Carneiro, A & Fourie, AB 2018, 'A conceptual cost comparison of alternative tailings disposal strategies in Western Australia', in RJ Jewell & AB Fourie (eds), Paste 2018: Proceedings of the 21st International Seminar on Paste and Thickened Tailings
, Australian Centre for Geomechanics, Perth, pp. 439-454, https://doi.org/10.36487/ACG_rep/1805_36_Carneiro
Increasing regulatory and social demands are key driving forces behind operational changes taking place in mining. As tailings storage facilities (TSFs) come under scrutiny, operators are looking at alternative tailings management strategies. Integrated tailings management, including technical, economic, environmental, social, and risk aspects of the operation is urgently required. Current evaluation methodologies used to decide on the preferred method are limited, and have often poorly addressed the issue of realistic financial provisioning for the responsible disposal of tailings. The use of high-density tailings may be the best available option in many cases. However, it is often deemed undesirable because of economics – a conclusion that sometimes results from short-term profit-based assessments. Furthermore, there is a recognised lack of information on the costs of dewatering technologies to aid in tailings management decision-making.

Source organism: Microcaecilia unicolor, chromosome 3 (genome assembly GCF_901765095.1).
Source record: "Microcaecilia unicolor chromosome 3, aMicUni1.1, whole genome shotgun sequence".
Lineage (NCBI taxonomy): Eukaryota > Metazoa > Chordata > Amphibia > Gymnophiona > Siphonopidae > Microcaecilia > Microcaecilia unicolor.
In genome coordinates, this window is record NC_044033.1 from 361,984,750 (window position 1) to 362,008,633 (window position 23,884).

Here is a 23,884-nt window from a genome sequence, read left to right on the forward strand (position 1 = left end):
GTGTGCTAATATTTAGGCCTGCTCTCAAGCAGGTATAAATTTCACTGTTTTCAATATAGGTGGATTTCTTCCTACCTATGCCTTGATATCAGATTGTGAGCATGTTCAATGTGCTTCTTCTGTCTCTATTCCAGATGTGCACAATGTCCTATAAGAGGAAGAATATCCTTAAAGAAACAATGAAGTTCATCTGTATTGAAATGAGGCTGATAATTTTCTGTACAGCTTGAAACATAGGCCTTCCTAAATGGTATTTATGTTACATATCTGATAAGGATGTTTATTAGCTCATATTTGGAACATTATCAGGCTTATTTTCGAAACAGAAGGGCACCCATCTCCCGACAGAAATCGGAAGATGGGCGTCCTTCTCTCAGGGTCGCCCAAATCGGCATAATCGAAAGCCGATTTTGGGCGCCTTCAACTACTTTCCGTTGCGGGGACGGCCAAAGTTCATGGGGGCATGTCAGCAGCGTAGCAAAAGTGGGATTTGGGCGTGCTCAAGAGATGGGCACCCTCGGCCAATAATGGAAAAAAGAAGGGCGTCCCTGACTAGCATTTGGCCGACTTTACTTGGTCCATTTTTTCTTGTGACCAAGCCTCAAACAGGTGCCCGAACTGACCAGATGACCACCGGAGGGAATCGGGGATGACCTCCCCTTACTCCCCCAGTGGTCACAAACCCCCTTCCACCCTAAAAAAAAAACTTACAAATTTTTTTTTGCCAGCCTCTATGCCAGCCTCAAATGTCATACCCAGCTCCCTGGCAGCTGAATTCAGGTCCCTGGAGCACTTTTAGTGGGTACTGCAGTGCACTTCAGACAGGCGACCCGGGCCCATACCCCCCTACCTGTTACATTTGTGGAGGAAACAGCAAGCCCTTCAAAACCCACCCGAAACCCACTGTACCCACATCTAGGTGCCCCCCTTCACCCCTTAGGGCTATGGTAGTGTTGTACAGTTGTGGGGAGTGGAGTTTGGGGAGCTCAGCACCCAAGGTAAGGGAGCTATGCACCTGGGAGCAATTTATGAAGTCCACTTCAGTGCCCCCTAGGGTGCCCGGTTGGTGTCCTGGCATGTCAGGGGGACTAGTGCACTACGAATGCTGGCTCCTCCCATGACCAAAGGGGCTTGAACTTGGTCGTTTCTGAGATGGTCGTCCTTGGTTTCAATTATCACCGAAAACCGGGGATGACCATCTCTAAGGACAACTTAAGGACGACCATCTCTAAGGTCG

This paper reports on an economic evaluation completed for comparing the lifecycle costs of disposing a typical non-acid generating gold tailings in the Goldfields of Western Australia. Conceptual TSF designs were developed and costed for managing the tailings as slurry, thickened, and filtered. Key elements driving the costs of disposal are highlighted and discussed. The concepts of the West Australian Mining Rehabilitation Fund (MRF) are introduced and considered in the estimates. In the context of increasing tailings management challenges, changes in the lifecycle costs over a range of possible future case scenarios are presented within the results to evaluate to what extent different TSF designs and closure strategies have on driving the costs of disposal in the long-term. The paper ends with a discussion addressing the long-standing challenges of financially quantifying the ‘real’ costs of surface tailings disposal. An appropriate comparison depends on the assessment of the accumulated costs resulting from a more holistic approach. This serves to enable decision makers to decide on the best practice for tailings disposal efficiency to ensure sound environmental and social performance.
Keywords: tailings management, cost comparison, tailings storage facility design, Mining Rehabilitation Fund
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